All posts by Thomas Witherspoon

Elecraft AX1 and AX2 packages with free shipping in February Specials

This month, I’ll be posting a number of field reports using the Elecraft AX1 on a wide variety of radios.

Serendipitously, Elecraft is offering up AX1 and AX2 package deals for February 2023. Many thanks to Mark (KM3P) for the tip!

The AX1 Package ($151.85 US) includes an:

  • AX1 Multi-Band Whip Antenna
  • AXB1 Whip BiPod
  • and AXT1 Tripod Adapter

Note that this does not include the 40M coil extension. That would need to be purchased separately.

The AX2 Package ($101.94 US) includes an:

  • AX2 Minature 20-Meter Whip Antenna
  • and AXB1 Whip BiPod for AX-Line Whips

Ironically–and a testament to my terrible timing–I purchased the equivalent of the AX2 package on Jan 30 (yes, two days before the Feb sale started) and I paid $130.51 shipped. I can confirm that $101.94 shipped is a great price!

I decided to purchase a second AX1 package yesterday, basically to have a dedicated AX1 system for my Elecraft KX2 field kit.

Click here to checkout the full February 2023 specials at Elecraft.com.

Note that Elecraft is not a sponsor of QRPer.com (though they really should be, shouldn’t they–? Please put in a good word for us!) and I have no affiliation with them other than buying, using, and evaluating their products.

Limited openings for a free intermediate CW class via CW Innovations

Many thanks to Andrew (K0AWG) who shares the following news about an upcoming intermediate CW class via CW Innovations.

Andrew writes:

The class will be 10 weeks starting March 13. There are a limited number of seats for this round, but we hope to have many more classes in the future too.

The class is currently free of charge. It will be held on Monday and Thursday from 7-8pm central time. We’re looking for ops currently operating from about 10-15 wpm and having a simple on-air presence. If you are making POTA and SOTA contacts that’s perfect!

This class is a great way to really nail the characters down so that you can start to build speed with head copy in mind. One perk for POTA and SOTA is this skill will really contribute to being able to go “off script” when activating. It will help ops follow along when things aren’t quite what you expect.

Here’s the full press release:

CW Innovations presents The Comprehensive ICR Course

Dated Jan 25, 2023

Imagine being able to advance your present CW proficiency without facing the prospect of getting stuck on a plateau. Imagine too that the characters you hear become easily familiar to copy and send, as familiar as the alphabet itself when you were first learning language.
There’s no need to imagine any of this: An independent, new Comprehensive Instant Character Recognition Course delivers this as a reality, delivering the best of CW training techniques while helping operators understand their own best way to learn, progress and further challenge themselves.

Announcing CW Innovations. This is an independently run course that is module-based. It is built on scaffolding in which each successive module provides a gentle ramp upward through the learning process. This methodical process is created to address the mental and emotional roadblocks that have typically halted learners’ progress via other teaching methods.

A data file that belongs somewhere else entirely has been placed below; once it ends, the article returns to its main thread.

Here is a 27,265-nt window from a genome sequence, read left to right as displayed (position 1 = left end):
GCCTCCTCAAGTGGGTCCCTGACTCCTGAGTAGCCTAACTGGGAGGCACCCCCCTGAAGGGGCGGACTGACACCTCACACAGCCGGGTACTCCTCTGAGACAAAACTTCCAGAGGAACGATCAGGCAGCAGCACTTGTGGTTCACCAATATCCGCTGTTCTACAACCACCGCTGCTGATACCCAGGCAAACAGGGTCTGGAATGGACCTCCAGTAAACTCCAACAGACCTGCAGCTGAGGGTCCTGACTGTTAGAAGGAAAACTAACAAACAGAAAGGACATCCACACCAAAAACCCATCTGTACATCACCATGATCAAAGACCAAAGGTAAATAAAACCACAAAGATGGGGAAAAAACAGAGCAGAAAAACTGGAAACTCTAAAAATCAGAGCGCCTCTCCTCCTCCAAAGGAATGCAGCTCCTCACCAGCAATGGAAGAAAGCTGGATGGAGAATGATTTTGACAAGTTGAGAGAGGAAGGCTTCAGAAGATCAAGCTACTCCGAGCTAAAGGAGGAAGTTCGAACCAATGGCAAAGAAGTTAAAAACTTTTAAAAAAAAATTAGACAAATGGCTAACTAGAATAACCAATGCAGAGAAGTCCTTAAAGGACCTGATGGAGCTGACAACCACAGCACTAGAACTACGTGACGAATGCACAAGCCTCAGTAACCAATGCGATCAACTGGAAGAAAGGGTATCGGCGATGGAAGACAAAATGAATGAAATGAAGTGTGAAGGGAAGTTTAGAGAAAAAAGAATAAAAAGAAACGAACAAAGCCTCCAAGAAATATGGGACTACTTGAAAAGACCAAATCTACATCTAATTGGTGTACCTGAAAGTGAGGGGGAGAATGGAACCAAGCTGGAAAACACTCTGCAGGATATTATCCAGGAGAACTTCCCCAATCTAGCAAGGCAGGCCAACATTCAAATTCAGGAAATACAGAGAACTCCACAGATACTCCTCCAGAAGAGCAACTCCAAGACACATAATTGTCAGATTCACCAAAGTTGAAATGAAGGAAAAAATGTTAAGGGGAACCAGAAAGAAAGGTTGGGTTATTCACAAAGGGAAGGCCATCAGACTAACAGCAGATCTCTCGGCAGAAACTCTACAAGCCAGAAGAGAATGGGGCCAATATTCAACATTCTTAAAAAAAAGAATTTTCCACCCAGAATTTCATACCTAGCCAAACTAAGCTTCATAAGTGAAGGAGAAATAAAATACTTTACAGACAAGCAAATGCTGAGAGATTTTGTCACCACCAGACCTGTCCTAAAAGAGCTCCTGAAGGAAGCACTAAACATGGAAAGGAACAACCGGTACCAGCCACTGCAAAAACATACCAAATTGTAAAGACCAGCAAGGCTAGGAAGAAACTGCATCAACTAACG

Introduced to students in October 2022, CW Innovations has been further refined by a highly skilled and experienced team of operator educators. While there is no “magic pill,” CW Innovations provides a breakthrough process that is unique. Students have gained proficiency beyond their expectations. These results are unprecedented.

The 10-week course is designed for those currently operating with 10-15wpm proficiency, at least a simple presence on the air, and eager to improve both.

See w4yes.com for details.

A few students have shared these thoughts with us:

“I almost gave up. Stuck on a plateau for a frustrating stretch of forever, I had very little proficiency and even less confidence or hope that I could be a decent operator. After receiving 10 weeks of coaching and support from this terrific team, I have all the tools I need in order to teach myself. I can help myself make progress, sharpen both my listening and copying skills and most of all, I can have fun. Being able to do head copy was an unexpected bonus. Plateau? What’s a plateau??”
Licensed Operator since 2014 – New York

“It’s no longer learning dits and dahs…. It’s allowing yourself to hear and comprehend the sound of the characters subconsciously that will allow you to move forward in your CW skills and goals. You’re learning how to learn CW all over again. I’ve made more CW progress in the past 2.5 months than in the previous 6 years.”
Licensed Operator since 2017 – Missouri

“Why should anyone take the Comprehensive ICR course? Because if you put in the time and effort, your CW skills WILL improve. This course enabled me to go from 10 to 15 wpm copy speed as well as begin head copying my QSOs. I also, now, have the tools I need to reach any of my CW goals including listening to books in morse code, something which I never dreamed would be possible for me. The icing on the cake? The friendships I formed with facilitators and team members alike as we shared our successes and difficulties and helped one another find solutions. This course is a game changer for the world of CW.”